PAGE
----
Hock Hoe Lee Coffee

During a recent trip to Thailand, Emily and I couldn't resist the opportunity to visit Hock Hoe Lee roasting in Phuket, which has been the island's coffee roaster for three generations. We discovered that they're doing great things in a country with very different attitudes towards coffee and in an industry miles away from ours.

 

      

 

When we showed up unannounced at Hock Hoe Lee's Rawai shop (one of two in Phuket), we were lucky enough to find Mr. Oh working behind the counter. The Bangkok native's engineering degree from USC gives him unusually good English skills for Phuket and an interesting insight into the contrast between Thai and American coffee cultures. This coupled with his warm heart and passion for his trade made him a real pleasure to talk to.

He explained that both the coffee industry and the customer base in Thailand are really different than in the States, and Hock Hoe Lee has had to adapt in many ways to accommodate this. The main difference is that Thai consumers have very little concept of specialty coffee. We saw evidence of this in the grocery stores, where you can't find anything but instant coffee. When we left Hock Hoe Lee, too, our taxi driver asked me how much I payed for the cup of espresso I had purchased there, and then laughingly told me i could find the same thing (by which he meant instant coffee) for 1/4 the price in 7-11! 

Throughout their history, Hock Hoe Lee has been introducing Phuket to espresso drinks, too, and they've come a long way towards widening people's brew method horizons since coffee was brewed exclusively with the Indonesian "coffee sock" method. 

 

 

Because of these attitudes, when the roastery was founded in 1958 it sold only Thai coffee, which is made by adding sugar to the roasting chamber just before the roast ends, resulting in an artificially sweet and caramelly flavor. In recent years, though, Hock Hoe Lee's commitment to quality has led them to begin sourcing higher quality green coffee from the northern Chiang Mai region of Thailand and roasting it without the sugar. This puts them on the forefront of the tiny specialty coffee culture in Thailand, and they've had to try to educate their Thai customer base and rely on expat customers because of this.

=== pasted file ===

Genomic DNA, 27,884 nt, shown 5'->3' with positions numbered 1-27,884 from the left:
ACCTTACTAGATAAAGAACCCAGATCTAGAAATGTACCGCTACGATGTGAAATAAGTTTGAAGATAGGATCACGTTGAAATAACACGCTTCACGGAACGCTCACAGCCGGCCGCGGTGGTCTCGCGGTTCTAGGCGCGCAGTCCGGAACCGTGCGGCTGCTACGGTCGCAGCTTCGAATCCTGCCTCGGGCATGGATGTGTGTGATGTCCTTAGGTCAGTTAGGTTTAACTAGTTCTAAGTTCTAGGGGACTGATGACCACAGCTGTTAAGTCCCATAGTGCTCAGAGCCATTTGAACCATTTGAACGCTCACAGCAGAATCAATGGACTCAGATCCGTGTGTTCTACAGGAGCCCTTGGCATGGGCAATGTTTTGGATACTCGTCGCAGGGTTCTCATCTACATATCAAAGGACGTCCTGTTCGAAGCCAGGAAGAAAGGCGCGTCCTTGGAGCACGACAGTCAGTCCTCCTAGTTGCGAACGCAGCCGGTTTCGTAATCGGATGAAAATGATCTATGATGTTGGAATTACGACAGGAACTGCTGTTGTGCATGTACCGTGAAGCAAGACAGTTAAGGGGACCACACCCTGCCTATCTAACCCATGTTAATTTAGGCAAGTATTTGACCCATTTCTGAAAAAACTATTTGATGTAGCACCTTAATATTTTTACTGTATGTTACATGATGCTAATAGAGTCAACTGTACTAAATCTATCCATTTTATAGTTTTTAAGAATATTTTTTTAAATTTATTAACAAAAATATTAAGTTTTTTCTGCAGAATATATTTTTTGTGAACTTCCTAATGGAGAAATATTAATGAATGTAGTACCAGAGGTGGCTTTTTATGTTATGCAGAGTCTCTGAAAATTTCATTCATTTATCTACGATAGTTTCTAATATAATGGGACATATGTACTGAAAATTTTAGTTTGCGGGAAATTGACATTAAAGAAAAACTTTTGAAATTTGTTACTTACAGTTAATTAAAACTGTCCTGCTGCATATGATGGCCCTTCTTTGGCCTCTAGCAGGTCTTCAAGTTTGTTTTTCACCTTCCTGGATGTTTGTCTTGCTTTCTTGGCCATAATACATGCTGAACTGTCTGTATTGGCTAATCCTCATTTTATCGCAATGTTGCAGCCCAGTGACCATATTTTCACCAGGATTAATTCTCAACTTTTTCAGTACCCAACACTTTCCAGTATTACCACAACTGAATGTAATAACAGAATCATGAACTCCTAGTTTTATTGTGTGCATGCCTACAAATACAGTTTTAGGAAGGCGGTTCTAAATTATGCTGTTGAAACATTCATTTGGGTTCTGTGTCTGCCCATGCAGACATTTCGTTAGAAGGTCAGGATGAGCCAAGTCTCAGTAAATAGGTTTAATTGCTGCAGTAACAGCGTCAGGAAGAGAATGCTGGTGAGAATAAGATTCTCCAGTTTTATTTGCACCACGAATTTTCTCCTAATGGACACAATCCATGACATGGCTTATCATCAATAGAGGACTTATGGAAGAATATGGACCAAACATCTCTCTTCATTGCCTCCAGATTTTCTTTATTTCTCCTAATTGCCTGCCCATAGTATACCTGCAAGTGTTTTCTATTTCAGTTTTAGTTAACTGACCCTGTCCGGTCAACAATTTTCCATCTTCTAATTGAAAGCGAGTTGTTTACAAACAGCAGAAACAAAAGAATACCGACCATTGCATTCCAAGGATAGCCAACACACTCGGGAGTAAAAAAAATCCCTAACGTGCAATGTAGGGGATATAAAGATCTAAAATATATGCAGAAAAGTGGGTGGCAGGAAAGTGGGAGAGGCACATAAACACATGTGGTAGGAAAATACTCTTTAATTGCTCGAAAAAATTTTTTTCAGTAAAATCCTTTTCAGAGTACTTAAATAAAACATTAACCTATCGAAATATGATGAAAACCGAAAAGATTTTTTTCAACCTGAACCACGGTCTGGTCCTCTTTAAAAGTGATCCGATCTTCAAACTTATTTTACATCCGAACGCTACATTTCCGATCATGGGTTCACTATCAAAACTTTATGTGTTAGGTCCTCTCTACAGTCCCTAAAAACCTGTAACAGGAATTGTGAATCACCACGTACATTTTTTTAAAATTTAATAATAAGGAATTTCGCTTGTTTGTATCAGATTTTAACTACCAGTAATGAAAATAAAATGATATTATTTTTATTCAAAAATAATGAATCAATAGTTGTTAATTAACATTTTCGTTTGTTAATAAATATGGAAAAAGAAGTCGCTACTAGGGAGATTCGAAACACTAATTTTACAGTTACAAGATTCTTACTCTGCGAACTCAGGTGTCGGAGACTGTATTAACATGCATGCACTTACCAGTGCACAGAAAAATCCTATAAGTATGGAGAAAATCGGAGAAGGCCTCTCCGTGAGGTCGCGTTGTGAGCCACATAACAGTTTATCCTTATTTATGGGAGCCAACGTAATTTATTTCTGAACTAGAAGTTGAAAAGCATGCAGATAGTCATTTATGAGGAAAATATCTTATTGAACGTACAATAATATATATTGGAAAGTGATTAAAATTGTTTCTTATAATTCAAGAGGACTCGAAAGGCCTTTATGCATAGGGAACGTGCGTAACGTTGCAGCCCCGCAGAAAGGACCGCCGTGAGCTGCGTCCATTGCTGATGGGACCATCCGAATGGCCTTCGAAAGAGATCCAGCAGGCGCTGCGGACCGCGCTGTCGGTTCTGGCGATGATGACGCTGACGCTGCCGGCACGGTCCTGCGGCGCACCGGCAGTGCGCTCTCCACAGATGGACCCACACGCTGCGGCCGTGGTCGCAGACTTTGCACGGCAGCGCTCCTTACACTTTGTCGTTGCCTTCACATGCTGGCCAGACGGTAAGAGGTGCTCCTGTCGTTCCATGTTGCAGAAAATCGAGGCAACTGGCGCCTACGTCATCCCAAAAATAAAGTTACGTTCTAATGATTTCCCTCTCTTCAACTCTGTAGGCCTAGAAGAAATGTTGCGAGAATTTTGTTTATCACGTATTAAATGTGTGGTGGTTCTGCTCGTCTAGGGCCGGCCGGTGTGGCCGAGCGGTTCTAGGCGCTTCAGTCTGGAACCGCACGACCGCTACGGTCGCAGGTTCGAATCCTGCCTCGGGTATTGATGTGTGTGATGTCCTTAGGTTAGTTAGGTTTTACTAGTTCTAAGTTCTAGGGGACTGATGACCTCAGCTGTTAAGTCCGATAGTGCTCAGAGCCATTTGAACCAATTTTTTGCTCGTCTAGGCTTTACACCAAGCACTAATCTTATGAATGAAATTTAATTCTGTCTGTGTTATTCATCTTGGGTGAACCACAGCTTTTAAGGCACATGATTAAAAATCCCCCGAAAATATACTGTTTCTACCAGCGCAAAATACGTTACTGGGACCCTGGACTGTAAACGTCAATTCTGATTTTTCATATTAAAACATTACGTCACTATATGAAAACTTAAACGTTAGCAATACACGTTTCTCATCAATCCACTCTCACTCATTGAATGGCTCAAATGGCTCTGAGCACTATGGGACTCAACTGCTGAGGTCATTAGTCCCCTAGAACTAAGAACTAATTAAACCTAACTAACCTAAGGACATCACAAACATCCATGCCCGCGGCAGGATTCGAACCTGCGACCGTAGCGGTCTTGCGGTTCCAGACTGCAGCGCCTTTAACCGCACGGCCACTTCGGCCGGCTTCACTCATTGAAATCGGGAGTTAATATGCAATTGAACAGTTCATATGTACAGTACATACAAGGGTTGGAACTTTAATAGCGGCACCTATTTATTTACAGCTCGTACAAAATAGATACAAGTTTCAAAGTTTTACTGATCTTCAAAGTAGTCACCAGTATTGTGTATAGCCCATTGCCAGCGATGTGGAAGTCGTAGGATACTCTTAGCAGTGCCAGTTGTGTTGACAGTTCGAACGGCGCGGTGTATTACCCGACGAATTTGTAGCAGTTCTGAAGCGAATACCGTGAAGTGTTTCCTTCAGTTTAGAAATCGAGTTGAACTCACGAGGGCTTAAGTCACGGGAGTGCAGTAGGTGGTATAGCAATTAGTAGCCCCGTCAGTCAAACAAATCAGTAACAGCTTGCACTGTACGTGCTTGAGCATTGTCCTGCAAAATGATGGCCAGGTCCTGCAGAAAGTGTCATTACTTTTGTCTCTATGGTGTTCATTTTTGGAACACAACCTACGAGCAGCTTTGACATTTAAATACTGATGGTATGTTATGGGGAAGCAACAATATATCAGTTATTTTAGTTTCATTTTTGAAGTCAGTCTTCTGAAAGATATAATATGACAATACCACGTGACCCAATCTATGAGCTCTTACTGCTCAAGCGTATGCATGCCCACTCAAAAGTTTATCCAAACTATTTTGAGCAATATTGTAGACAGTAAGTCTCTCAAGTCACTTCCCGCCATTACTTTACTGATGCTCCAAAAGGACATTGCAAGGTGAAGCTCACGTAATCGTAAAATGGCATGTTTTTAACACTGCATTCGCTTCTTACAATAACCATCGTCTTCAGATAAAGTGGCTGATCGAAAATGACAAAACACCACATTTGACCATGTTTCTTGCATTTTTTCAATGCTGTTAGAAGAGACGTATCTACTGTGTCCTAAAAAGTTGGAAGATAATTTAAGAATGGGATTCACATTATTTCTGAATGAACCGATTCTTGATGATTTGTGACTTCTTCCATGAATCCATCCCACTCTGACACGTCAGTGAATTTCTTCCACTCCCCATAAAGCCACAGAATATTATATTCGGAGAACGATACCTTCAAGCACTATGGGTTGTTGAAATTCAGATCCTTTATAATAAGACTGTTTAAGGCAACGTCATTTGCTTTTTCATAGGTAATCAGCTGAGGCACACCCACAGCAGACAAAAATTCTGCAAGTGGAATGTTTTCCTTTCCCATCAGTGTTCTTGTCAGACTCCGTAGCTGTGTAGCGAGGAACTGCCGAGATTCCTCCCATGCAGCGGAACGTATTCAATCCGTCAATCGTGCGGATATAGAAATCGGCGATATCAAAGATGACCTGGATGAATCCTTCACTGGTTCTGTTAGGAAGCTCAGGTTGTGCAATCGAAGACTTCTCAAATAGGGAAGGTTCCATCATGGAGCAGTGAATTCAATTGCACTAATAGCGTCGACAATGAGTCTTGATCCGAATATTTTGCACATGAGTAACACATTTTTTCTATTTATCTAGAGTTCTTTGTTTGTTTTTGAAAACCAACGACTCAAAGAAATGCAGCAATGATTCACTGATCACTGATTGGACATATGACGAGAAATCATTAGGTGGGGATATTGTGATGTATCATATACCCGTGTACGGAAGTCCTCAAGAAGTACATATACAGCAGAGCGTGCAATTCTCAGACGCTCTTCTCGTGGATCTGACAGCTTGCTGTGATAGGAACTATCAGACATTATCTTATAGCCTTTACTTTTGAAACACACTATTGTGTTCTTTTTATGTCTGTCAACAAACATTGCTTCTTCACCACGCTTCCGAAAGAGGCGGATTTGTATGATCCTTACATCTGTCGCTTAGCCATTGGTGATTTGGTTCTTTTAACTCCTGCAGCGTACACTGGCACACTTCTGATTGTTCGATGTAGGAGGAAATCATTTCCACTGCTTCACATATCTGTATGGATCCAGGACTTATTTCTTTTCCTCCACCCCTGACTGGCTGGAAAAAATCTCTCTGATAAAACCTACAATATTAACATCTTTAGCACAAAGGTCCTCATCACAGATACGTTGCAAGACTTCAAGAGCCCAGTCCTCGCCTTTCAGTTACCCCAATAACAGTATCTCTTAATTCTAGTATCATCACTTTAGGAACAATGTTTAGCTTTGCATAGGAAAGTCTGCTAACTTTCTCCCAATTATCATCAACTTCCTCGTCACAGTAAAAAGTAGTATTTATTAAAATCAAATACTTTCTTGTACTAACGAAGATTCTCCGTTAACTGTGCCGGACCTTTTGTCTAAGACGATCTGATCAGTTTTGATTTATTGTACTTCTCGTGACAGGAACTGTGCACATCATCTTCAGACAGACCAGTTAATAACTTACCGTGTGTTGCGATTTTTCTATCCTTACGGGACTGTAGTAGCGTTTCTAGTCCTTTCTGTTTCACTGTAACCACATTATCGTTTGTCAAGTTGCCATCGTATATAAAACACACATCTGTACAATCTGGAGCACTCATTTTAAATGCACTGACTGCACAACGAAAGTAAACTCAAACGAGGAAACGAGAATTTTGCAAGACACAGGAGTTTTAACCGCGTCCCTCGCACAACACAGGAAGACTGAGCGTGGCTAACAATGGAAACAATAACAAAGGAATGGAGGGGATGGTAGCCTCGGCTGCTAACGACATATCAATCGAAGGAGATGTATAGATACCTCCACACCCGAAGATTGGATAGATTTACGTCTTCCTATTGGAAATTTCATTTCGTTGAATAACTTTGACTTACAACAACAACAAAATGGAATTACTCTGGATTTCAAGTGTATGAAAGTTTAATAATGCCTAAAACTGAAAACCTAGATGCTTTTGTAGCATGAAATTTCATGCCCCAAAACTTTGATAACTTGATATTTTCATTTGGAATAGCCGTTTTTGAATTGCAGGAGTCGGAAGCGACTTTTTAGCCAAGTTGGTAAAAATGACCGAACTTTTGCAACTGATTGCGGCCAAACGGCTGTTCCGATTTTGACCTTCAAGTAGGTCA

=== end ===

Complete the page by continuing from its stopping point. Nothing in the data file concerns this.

Hock Hoe Lee is up against more than just a customer base uneducated about specialty coffee, though. Finding green coffee from northern Thailand can be very difficult, too, and Hock Hoe Lee sources all of its coffee from this area. Mr. Oh explained that in Chiang Mai, to bring their coffee to market farmers traditionally go through agents who represent anything from a small cooperative of farmers to an entire network of coffee mills, and they can be tricky for a small roaster to deal with. The most problematic aspect is that they do not appreciate coffee roasters approaching farmers, as it cuts them out of their share of the profit. The result, as Mr. Oh laughingly put it, is that "a man from south Thailand coffee shop in Chiang Mai get shot." This makes it more difficult to ensure farmers are fairly compensated, decreases the transparency of the industry as a whole, and increases the price of the green coffee when the agent adds his cut.

Because the agents are paid commission, they're also not interested in selling the small quantities a local roastery needs, either. This puts roasters like Hock Hoe Lee in the awkward position of trying to purchase much more coffee than they really need simply to keep their supply lines open from agents who want money up front but may not deliver the coffee afterwards.

To add to the complexity of purchasing quality green coffee, recent years have seen a huge influx of lower quality coffee from Vietnam and Laos smuggled in and falsely labeled as Thai coffee to receive higher prices. Attempting to navigate this system, however, is far preferable to acquiring green coffee from international sources, because Thai customers are unwilling to pay the higher prices demanded by expensive shipping and customs fees. 

 

      

 

Somehow, Hock Hoe Lee has found a way to navigate this tricky system, because these days they're producing high quality coffee for shops around the island on a 10 and a 15 kilo Toper roaster from Turkey. They're also serving amazing teas and great bakery items every day of the week, so if you ever find yourself in Phuket definitely look up Hock Hoe Lee!